T   S T T   N
_If_0_Jump_to_Label_C==B&&C==A][S N
N
N
S N
N
_Jump_to_Label_PRINT][N
S S T   T   N
_Create_Label_C==B&&C==A][S S S T   N
_Push_1][N
S S N
_Create_Label_PRINT][T  N
S T _Print_as_integer]


Letters S (space), T (tab), and N (new-line) added as highlighting only.
[..._some_action] added as explanation only.

Try it online (with raw spaces, tabs and new-lines only).

Whitespace work-flow:

Integer A = STDIN as integer
Integer B = STDIN as integer
Integer C = STDIN as integer                   (the stack now contains [A,B,C])
If(A==B): Jump to Label PRINT                  (top of the stack is here C)
Multiply top two
Multiply top two

Label C!=B&&C==A:
Label C==B:

Label C==B&C==A
Push 1                                       (top of the stack is here 1)
Label PRINT
Print top of the stack as integer to STDOUT


Since the inputs are guaranteed to be positive, it uses heap-address 0 for input A; heap-address A for input B; and heap-address B for input C.

# Kotlin, 52 51 43 bytes

filter{z->count{z==it}<2}.fold(1){s,c->s*c}


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• Not sure if defining the function in the header like I did is allowed, if it isn't i'll have to go back to the 51 byte answer Feb 12, 2020 at 19:23

# Stax, 11 bytes

äùóq◘0Jg•UÜ


Run and debug it

This one works for all testcases, and shorter! Uses Unrelated String's idea.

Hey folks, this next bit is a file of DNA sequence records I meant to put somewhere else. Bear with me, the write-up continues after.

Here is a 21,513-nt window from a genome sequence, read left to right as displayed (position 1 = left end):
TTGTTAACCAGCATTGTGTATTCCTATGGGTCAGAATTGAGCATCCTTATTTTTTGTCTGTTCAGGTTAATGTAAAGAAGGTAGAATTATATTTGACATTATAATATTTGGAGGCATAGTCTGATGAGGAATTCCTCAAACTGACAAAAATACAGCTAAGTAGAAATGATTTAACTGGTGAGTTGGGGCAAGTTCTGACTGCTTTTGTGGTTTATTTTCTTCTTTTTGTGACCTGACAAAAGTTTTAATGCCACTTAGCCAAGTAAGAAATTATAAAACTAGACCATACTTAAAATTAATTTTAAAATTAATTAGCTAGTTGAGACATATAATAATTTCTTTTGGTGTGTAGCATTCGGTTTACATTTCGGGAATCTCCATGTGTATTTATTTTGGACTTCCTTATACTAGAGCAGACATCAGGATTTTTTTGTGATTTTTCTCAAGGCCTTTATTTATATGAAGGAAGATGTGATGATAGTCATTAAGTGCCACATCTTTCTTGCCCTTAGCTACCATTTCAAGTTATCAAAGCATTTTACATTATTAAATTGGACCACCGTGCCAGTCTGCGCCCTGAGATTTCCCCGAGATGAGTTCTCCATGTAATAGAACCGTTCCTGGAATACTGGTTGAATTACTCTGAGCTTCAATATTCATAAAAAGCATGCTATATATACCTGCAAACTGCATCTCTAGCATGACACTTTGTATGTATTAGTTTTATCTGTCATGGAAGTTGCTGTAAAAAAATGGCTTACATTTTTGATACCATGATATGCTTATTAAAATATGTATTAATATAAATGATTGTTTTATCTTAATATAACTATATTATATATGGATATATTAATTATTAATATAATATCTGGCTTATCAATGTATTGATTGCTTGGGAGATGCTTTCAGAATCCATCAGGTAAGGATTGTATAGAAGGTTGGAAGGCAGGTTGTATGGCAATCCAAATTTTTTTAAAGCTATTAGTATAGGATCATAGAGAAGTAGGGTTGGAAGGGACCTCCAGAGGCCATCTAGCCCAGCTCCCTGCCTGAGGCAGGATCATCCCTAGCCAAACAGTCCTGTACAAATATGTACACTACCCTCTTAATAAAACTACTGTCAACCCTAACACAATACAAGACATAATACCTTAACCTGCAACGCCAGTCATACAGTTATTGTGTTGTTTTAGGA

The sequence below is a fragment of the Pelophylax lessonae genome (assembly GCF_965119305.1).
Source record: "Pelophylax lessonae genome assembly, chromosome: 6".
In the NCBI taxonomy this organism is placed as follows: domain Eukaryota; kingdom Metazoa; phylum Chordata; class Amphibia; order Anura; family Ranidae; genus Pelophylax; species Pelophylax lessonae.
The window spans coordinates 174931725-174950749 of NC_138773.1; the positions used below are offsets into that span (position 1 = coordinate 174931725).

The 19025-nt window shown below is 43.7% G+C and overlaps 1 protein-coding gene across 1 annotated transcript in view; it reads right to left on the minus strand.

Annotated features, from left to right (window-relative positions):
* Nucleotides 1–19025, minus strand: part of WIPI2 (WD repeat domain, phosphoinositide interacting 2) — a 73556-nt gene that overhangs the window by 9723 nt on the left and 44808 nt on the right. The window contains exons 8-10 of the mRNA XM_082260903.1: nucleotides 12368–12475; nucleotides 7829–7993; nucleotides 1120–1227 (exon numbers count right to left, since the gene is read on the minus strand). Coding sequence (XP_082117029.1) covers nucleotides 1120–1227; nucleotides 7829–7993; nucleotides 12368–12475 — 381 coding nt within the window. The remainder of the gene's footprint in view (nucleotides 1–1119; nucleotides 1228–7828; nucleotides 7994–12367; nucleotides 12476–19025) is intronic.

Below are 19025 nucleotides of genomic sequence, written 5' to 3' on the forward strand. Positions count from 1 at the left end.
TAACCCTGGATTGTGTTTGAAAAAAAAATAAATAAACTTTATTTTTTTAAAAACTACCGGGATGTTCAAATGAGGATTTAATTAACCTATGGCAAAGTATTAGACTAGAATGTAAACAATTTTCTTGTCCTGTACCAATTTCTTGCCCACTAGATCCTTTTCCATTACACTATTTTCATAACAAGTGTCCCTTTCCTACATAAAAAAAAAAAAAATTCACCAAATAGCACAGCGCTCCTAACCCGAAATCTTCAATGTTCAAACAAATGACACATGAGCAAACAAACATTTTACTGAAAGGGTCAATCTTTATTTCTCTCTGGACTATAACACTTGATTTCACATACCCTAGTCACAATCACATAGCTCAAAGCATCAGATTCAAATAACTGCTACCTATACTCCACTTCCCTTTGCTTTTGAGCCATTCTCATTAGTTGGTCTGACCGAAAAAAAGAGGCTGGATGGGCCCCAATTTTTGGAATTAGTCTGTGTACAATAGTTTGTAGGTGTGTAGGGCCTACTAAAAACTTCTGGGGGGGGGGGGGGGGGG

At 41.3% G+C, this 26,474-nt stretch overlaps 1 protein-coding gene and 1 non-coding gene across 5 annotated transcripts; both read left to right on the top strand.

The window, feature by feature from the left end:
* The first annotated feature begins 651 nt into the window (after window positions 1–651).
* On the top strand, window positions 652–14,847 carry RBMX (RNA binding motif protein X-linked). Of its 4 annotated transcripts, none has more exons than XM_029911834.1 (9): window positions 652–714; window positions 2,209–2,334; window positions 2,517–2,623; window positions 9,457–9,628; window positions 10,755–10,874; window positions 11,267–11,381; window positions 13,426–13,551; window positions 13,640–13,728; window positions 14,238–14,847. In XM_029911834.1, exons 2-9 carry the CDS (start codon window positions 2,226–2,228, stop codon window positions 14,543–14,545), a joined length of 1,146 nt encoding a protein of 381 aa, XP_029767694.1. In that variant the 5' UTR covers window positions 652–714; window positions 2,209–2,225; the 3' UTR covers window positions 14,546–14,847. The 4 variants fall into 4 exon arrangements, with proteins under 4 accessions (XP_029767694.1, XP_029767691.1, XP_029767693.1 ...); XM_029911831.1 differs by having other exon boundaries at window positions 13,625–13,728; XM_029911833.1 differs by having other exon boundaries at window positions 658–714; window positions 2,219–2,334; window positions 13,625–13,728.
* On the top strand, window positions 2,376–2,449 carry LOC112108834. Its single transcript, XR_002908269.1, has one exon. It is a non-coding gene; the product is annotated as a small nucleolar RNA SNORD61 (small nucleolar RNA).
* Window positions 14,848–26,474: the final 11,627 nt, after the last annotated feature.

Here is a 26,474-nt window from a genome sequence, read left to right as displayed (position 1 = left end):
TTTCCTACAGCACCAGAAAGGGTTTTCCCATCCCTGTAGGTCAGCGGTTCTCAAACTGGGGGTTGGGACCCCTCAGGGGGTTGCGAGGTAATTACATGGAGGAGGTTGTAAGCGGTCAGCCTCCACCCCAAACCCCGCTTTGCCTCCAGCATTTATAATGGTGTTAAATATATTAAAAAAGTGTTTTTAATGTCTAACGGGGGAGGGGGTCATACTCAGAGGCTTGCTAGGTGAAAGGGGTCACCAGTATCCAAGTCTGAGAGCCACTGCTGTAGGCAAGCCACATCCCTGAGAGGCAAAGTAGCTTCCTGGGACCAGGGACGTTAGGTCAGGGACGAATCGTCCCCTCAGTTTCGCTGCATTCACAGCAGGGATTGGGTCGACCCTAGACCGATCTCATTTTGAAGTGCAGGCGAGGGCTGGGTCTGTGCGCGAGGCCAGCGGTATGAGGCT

## Explanation

o{}/{Dz_?m$:* o order the array {}/ group equal adjacent values { m map to the following: ? if: D deleting the first element makes the array empty, then: _ push it again z otherwise push an empty list$   flatten the result
:* take the product


# Factor + sets.extras math.unicode, 20 bytes

[ non-repeating Π ]


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Factor has a word non-repeating that gives you every element of a sequence that doesn't repeat. Turns out the answer to this question is just taking the product of this.

# Scala, 39 bytes

f=>f.filter(i=>f.count(_==i)<2).product


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# Vyxal, 10 bytes

Ċ't1=;f1JΠ


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# Racket, 74 bytes

λ(n)(apply *(map(λ(x)(if(=(length x)1)(car x)1))(group-by identity n))))